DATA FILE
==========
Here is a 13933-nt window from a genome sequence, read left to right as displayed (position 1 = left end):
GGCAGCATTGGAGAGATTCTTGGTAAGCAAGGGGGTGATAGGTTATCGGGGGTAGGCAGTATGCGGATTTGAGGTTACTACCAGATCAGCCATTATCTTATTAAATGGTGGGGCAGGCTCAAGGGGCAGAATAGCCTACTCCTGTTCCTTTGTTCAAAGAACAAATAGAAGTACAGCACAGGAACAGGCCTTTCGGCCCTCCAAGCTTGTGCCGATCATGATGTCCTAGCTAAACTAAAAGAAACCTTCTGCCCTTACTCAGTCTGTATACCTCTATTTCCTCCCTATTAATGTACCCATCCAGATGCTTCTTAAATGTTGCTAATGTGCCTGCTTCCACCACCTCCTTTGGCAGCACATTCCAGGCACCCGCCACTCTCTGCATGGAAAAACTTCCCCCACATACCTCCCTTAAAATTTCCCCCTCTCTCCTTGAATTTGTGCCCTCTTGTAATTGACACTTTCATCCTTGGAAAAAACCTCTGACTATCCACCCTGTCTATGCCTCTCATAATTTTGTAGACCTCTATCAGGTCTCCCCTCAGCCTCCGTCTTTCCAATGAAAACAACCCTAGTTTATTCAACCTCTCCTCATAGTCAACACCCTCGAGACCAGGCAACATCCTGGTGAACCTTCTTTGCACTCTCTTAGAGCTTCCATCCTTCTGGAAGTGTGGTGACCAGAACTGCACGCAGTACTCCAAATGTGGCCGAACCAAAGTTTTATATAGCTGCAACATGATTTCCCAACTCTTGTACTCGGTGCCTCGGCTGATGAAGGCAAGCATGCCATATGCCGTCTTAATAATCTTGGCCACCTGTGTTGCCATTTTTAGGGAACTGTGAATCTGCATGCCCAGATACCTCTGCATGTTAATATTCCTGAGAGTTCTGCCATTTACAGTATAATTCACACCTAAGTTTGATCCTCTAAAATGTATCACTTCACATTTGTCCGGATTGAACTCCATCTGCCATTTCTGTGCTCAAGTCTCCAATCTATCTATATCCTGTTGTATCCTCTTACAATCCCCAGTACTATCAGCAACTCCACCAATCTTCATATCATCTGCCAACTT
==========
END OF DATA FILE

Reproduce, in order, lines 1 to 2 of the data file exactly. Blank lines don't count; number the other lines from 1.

Here is a 13933-nt window from a genome sequence, read left to right as displayed (position 1 = left end):
GGCAGCATTGGAGAGATTCTTGGTAAGCAAGGGGGTGATAGGTTATCGGGGGTAGGCAGTATGCGGATTTGAGGTTACTACCAGATCAGCCATTATCTTATTAAATGGTGGGGCAGGCTCAAGGGGCAGAATAGCCTACTCCTGTTCCTTTGTTCAAAGAACAAATAGAAGTACAGCACAGGAACAGGCCTTTCGGCCCTCCAAGCTTGTGCCGATCATGATGTCCTAGCTAAACTAAAAGAAACCTTCTGCCCTTACTCAGTCTGTATACCTCTATTTCCTCCCTATTAATGTACCCATCCAGATGCTTCTTAAATGTTGCTAATGTGCCTGCTTCCACCACCTCCTTTGGCAGCACATTCCAGGCACCCGCCACTCTCTGCATGGAAAAACTTCCCCCACATACCTCCCTTAAAATTTCCCCCTCTCTCCTTGAATTTGTGCCCTCTTGTAATTGACACTTTCATCCTTGGAAAAAACCTCTGACTATCCACCCTGTCTATGCCTCTCATAATTTTGTAGACCTCTATCAGGTCTCCCCTCAGCCTCCGTCTTTCCAATGAAAACAACCCTAGTTTATTCAACCTCTCCTCATAGTCAACACCCTCGAGACCAGGCAACATCCTGGTGAACCTTCTTTGCACTCTCTTAGAGCTTCCATCCTTCTGGAAGTGTGGTGACCAGAACTGCACGCAGTACTCCAAATGTGGCCGAACCAAAGTTTTATATAGCTGCAACATGATTTCCCAACTCTTGTACTCGGTGCCTCGGCTGATGAAGGCAAGCATGCCATATGCCGTCTTAATAATCTTGGCCACCTGTGTTGCCATTTTTAGGGAACTGTGAATCTGCATGCCCAGATACCTCTGCATGTTAATATTCCTGAGAGTTCTGCCATTTACAGTATAATTCACACCTAAGTTTGATCCTCTAAAATGTATCACTTCACATTTGTCCGGATTGAACTCCATCTGCCATTTCTGTGCTCAAGTCTCCAATCTATCTATATCCTGTTGTATCCTCTTACAATCCCCAGTACTATCAGCAACTCCACCAATCTTCATATCATCTGCCAACTT